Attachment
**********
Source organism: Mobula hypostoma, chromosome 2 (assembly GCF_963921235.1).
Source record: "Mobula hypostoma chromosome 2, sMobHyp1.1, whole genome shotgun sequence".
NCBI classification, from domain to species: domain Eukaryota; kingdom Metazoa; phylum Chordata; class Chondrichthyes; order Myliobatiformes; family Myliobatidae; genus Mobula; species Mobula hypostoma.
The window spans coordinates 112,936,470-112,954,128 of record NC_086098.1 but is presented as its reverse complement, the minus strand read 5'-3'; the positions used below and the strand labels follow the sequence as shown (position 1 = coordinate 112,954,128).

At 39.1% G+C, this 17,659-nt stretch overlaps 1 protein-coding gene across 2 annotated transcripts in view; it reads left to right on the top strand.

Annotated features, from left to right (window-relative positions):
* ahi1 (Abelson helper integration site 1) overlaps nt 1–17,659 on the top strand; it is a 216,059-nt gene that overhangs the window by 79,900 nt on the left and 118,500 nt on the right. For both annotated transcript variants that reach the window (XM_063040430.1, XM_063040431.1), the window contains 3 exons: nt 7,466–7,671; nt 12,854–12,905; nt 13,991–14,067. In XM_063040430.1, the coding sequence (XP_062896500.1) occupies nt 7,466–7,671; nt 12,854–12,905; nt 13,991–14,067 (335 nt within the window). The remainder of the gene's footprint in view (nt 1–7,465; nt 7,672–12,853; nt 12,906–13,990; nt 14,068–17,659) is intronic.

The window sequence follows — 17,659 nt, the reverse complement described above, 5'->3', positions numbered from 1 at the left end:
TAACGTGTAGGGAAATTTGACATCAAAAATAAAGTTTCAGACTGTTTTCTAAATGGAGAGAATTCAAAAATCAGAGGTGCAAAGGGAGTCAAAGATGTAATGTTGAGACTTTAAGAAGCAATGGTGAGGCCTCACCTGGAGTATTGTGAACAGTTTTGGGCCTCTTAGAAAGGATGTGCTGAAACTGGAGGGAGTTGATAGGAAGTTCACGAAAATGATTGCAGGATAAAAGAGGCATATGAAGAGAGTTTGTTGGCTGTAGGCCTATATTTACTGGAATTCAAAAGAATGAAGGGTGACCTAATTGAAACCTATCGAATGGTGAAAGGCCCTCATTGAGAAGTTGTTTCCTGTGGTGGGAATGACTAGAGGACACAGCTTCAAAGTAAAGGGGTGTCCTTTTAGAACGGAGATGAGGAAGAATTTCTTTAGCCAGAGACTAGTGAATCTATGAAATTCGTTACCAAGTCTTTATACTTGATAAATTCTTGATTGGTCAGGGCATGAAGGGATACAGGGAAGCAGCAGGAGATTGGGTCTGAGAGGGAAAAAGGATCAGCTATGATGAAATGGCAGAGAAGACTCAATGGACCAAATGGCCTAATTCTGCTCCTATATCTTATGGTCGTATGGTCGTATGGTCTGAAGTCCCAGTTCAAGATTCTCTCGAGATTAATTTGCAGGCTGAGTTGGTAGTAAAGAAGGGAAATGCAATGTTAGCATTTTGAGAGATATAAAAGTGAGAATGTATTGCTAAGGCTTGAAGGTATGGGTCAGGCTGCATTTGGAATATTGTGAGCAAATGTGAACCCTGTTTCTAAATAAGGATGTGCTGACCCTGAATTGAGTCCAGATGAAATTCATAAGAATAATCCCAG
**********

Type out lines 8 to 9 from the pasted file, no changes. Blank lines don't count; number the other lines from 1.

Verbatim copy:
The window sequence follows — 17,659 nt, the reverse complement described above, 5'->3', positions numbered from 1 at the left end:
TAACGTGTAGGGAAATTTGACATCAAAAATAAAGTTTCAGACTGTTTTCTAAATGGAGAGAATTCAAAAATCAGAGGTGCAAAGGGAGTCAAAGATGTAATGTTGAGACTTTAAGAAGCAATGGTGAGGCCTCACCTGGAGTATTGTGAACAGTTTTGGGCCTCTTAGAAAGGATGTGCTGAAACTGGAGGGAGTTGATAGGAAGTTCACGAAAATGATTGCAGGATAAAAGAGGCATATGAAGAGAGTTTGTTGGCTGTAGGCCTATATTTACTGGAATTCAAAAGAATGAAGGGTGACCTAATTGAAACCTATCGAATGGTGAAAGGCCCTCATTGAGAAGTTGTTTCCTGTGGTGGGAATGACTAGAGGACACAGCTTCAAAGTAAAGGGGTGTCCTTTTAGAACGGAGATGAGGAAGAATTTCTTTAGCCAGAGACTAGTGAATCTATGAAATTCGTTACCAAGTCTTTATACTTGATAAATTCTTGATTGGTCAGGGCATGAAGGGATACAGGGAAGCAGCAGGAGATTGGGTCTGAGAGGGAAAAAGGATCAGCTATGATGAAATGGCAGAGAAGACTCAATGGACCAAATGGCCTAATTCTGCTCCTATATCTTATGGTCGTATGGTCGTATGGTCTGAAGTCCCAGTTCAAGATTCTCTCGAGATTAATTTGCAGGCTGAGTTGGTAGTAAAGAAGGGAAATGCAATGTTAGCATTTTGAGAGATATAAAAGTGAGAATGTATTGCTAAGGCTTGAAGGTATGGGTCAGGCTGCATTTGGAATATTGTGAGCAAATGTGAACCCTGTTTCTAAATAAGGATGTGCTGACCCTGAATTGAGTCCAGATGAAATTCATAAGAATAATCCCAG